Back

4 Ways to Assess a Project Partner’s Commitment to Quality

By Nick Aleman, Director of Quality

 

Quality is foundational to reducing risk on any construction project. But pinning down exactly what quality means is not easy. Unlike with safety, there are no universal industry standards for defining and measuring construction quality. That makes it challenging to assess a potential project partner’s commitment to quality work. Comparing quality programs across different companies is much more subjective than evaluating their TRIRs or track record with on-time completions, for example.

So how can you more objectively evaluate if a project partner is invested in quality work? Here are four questions to help determine if quality is just an item on a checklist — or if it is backed by company culture.

  1. Who is responsible for quality on the jobsite? Is quality just a function of a quality team? Or are all staff responsible for quality work? An effective quality program requires engagement at all levels of a company. At Baker Gulf Coast Industrial, all our co-workers are accountable for quality work on the jobsite. They are expected to flag quality issues through our Opportunities for Improvement (OFI) program (more on this below). The quality data we collect is available for our staff to review, and we regularly communicate quality updates to our teams. We have found that taking the time to educate our field staff about the value of quality and their role in ensuring it are key to gaining their trust and buy-in.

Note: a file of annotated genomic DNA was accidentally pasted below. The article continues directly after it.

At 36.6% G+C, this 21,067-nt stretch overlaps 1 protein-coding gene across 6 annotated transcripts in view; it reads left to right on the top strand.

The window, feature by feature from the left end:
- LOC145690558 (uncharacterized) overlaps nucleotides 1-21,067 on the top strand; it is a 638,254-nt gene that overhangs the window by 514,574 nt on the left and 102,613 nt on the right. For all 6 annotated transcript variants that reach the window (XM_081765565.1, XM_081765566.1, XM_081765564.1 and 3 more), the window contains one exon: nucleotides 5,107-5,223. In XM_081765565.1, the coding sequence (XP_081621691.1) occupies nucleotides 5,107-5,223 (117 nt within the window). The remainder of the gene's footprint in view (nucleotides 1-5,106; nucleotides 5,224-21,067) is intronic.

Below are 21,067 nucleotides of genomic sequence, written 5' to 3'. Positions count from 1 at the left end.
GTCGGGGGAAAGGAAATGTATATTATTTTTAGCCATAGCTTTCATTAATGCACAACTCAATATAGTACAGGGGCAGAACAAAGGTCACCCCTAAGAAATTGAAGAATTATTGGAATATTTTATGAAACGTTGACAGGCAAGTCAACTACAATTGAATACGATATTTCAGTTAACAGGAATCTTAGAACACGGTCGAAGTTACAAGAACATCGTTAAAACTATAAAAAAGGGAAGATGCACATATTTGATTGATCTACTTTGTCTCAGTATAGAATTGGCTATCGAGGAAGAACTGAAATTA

2. What processes are in place to ensure quality standards are being met? A strong quality program has checks in place to ensure quality standards are being met throughout construction. At BGCI, our quality inspectors and foremen are expected to conduct regular pre-emptive quality checks. In addition, all field staff are accountable for ensuring our projects meet our high standards for quality. One way we achieve this is through our Inspection and Test Plans (ITP) process. The process builds stop points into the schedule to verify our quality standards are being met as we go. Every ITP is tailored to the job to ensure it meets the needs of the job.
  3. How are quality issues captured, evaluated, and tracked? A company cannot continually improve if it is unable to identify items that need improvement. Our OFI program is one of the most important tools we have for building quality into our processes. Whenever co-workers encounter an actual or potential quality issue in the field, they are expected to submit an OFI via an online portal. The Quality team tracks all OFIs to identify trends so new procedures, trainings, and best practices can be developed to prevent the issue from reoccurring.
  4. What authority does the quality team have for enforcing standards? Any company can say they have a strong quality program. But if they don’t give their quality team the authority to hold crews accountable for their work, the program doesn’t have teeth. At BGCI, our Quality team is given authority to make sure the job is done right — for example, by stopping work until a potential issue is corrected or holding our co-workers accountable when processes and procedures are not followed.

 

Getting the Job Done Safer, Faster, Smarter, Better

At BGCI, we strive to complete every job safer, faster, better, and smarter. Quality is integral to this. It ensures we hit our targets, and it reduces risk for our clients. We make it a cornerstone of our culture by setting high expectations and holding our people accountable to them. We communicate with our crews frequently and consistently about how and why the work needs to be done so we can get it done right the first time. And we hire and work hard to retain craftworkers and leaders who take pride in quality work.

Contact us to learn how we can bring more value to your project by setting and achieving high standards.